About this blog
The Finger Lakes Environmental Film Festival from the interns' point of view
Monday, March 26, 2012
Blog posting written by Chloe Wilson, Television-Radio ’14, FLEFF Intern, Ashland, Massachusetts.
On Friday, March 30th in Room 220 in the Park School of Communications, a “day of dialogue,” FLEFF Lab Friday, will occur. Multiple conversations are scheduled throughout the day, but one you don’t want to miss is the How to Get Your Break panel.
I spoke with Steve Gordon, the facilitator of the panel. He is a current Ithaca College professor in the Department of Television-Radio and was previously the Executive Vice President of Creative Affairs for Viacom Productions.
We covered a range of topics in our discussion, but one major point that stuck out to me was how relevant FLEFF was. Gordon talked about his experiences at multiple festivals, including Cannes and Sundance, but said that FLEFF was one of the most unique and intellectual.
Regarding the theme of microtopias, Gordon discussed the idea that it was about expanding already existing environments. It was a different view that made complete sense to me, and I recommend going to visit Gordon during FLEFF Lab Friday and asking him about it!
Regarding the How to Get Your Break panel, Gordon said that the members of this panel are “the best the panel has ever had.” With filmmakers Laura Kissel, Jim Miller, and Shelly Niro, along with industry pros Kevin Lee, Carlos Guttierrez, and Rodrigo Brandao, I have to say I agree.
You can see a more extensive schedule of FLEFF events here, FLEFFers. Happy FLEFF to all!
Saturday, March 24, 2012
Carlos Gutiérrez met his business partner Monika Wagenberg back in 1997 when they were both students in the Cinema Studies program at NYU. At the time, Latin American cinema was not very prevalent in the United States. Carlos and Monika wanted to find a way to "promote cinema from the region, locally," and thus, Cinema Tropical was born. Now, Cinema Tropical (CT) is the leading presenter of Latin American cinema in the U.S.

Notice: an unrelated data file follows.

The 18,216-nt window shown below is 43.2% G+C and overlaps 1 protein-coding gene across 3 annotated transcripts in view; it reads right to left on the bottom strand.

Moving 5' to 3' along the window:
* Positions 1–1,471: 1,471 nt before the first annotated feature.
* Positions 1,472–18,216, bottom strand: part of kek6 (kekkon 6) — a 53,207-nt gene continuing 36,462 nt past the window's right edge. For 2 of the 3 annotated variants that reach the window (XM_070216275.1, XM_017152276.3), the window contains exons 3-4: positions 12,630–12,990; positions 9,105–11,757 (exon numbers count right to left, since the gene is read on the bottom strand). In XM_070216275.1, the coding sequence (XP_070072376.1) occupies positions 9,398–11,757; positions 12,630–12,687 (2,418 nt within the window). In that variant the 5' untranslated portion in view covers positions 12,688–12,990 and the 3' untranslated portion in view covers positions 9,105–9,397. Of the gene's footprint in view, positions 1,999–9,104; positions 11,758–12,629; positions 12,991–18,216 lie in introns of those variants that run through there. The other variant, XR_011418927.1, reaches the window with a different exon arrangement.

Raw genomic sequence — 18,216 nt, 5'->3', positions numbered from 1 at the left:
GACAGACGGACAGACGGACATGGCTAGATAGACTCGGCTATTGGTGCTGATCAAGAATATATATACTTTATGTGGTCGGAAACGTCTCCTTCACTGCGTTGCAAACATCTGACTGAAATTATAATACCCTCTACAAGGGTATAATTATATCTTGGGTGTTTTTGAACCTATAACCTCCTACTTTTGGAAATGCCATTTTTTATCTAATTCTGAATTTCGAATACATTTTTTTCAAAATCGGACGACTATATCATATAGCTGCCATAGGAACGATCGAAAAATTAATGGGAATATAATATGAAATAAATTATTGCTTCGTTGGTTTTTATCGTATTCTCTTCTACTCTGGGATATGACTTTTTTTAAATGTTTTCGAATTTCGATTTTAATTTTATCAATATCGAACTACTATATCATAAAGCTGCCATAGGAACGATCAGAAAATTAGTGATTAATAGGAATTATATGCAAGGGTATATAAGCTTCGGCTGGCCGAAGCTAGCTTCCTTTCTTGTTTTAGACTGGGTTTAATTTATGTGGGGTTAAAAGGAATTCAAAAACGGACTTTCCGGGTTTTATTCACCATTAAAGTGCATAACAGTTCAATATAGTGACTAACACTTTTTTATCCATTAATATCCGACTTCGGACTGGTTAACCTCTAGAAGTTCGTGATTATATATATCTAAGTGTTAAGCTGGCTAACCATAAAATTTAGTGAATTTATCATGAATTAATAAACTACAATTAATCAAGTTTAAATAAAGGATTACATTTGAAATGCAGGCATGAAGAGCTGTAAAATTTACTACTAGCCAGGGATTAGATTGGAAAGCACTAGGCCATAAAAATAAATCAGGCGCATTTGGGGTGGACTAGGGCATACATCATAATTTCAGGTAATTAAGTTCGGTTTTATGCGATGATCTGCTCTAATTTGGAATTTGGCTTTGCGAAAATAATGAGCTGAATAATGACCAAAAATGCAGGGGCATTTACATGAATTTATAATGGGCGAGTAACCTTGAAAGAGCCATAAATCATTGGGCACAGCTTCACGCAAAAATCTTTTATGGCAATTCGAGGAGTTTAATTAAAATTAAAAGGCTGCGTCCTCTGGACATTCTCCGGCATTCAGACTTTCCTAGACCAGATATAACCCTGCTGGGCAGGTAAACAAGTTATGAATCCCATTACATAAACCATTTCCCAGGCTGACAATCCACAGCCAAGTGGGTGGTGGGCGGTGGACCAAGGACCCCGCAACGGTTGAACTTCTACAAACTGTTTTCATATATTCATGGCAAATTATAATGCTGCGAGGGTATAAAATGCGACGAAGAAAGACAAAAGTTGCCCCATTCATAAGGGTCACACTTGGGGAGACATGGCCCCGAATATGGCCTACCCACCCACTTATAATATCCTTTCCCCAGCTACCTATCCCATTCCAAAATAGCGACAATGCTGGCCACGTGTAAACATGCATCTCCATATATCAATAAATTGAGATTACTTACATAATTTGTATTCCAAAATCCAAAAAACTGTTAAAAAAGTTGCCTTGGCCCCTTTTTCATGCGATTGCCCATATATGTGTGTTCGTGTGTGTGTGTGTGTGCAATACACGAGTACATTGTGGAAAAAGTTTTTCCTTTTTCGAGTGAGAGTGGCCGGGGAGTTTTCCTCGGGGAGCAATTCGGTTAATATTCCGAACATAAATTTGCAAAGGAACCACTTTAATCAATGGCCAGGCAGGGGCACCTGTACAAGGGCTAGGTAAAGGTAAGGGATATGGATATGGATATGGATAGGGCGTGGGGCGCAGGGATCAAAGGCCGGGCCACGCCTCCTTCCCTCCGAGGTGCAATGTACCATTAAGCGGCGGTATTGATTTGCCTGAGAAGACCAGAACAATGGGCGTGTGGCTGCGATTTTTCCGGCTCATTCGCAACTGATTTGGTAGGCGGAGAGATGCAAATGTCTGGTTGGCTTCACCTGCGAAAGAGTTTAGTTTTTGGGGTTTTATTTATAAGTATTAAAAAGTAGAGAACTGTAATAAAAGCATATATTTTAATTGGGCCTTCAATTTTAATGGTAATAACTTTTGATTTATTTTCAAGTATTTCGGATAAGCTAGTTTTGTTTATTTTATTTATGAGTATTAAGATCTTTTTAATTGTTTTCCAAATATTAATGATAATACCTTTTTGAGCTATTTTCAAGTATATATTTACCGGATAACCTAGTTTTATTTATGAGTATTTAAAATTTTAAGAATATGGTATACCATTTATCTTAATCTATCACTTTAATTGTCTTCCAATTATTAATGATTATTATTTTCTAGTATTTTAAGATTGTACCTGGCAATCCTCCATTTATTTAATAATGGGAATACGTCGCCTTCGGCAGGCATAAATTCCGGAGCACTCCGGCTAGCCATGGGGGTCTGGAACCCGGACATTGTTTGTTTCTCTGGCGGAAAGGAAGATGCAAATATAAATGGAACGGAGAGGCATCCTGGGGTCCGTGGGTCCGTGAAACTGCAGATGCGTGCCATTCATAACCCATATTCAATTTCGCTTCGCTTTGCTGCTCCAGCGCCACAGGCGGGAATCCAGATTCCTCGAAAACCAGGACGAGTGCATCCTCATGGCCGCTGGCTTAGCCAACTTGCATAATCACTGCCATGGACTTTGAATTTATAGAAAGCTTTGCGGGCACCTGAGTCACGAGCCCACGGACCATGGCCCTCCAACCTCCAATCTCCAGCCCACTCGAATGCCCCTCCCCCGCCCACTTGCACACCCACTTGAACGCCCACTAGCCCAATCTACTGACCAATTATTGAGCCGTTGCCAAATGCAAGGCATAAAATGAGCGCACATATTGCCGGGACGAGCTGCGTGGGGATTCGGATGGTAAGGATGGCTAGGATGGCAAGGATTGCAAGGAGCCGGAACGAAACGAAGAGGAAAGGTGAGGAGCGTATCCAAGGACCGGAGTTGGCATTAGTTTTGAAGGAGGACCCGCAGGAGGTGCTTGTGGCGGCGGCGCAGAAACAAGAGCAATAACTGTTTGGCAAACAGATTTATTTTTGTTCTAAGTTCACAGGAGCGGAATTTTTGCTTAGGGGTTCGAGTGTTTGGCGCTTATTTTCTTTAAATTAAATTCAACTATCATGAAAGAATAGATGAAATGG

I got the chance to talk to Carlos about Cinema Tropical, Latin American cinema and how it all ties in to FLEFF.
Q. How would you say that Cinema Tropical has impacted the distribution and awareness of Latin American films in the US?
A. It’s hard to assess, but I think one of the key aspects of Cinema Tropical has been creating a community of film professionals and an audience. We’ve been here for almost 11 years, really pushing hard. We can now see it’s a very different world from when we first started. There are more films getting released and more attention is paid to Latin American cinema, with many more Latin American films in the film festival circuits.
Q. What are some advantages and disadvantages of promoting “Latin American cinema” as a genre, rather than promoting by nation of origin ('Argentinian films' or ‘Mexican films’)?
A. I frankly think, as a more personal opinion, that the national cinema approach is outdated; cinema is such a trans-national endeavor. I think national cinema theory is very limited in understanding what is happening in the world.
Film is going through an amazing time right now. Cinema has enabled a lot of different art forms and social activities, like journalism, to thrive. But film theory is still shortsighted. We’re still discussing film in terms of who made it and where it was made, which is limiting.
Cinema Tropical has a more flexible way to go about it, without just focusing on the distinction between art house and commercial, but showing the potential beyond categorization. We’ve been experimenting a lot to present film in a more general way, for people to enjoy film and get closer to the film offerings from Latin America.
Q. How do you think the mission of FLEFF ties into what Cinema Tropical is trying to do?
A. FLEFF has become such an important platform locally. We are both on the same wavelength of trying to redefine and to understand cinema. The festival has opened up a more scholarly way of looking at cinema. Sometimes, academia is kept separate from practical film, but FLEFF combines the two.
Q. What aspect of FLEFF are you looking most forward to?
A. First of all, I'm thrilled to visit Ithaca, as it'll be my first time there. In regards to the festival, I particularly look forward to seeing some great film programs- it looks like a terrific lineup. I also look forward to meeting some of the special guests in person.
***Interested in Latin American cinema? Make sure to check out Marimbas from Hell (Las Marimbas del Infierno) at Cinemapolis. It's a "narrative film about marimbas, gangs, heavy metal and rock bands in Guatemala." Here's the trailer too.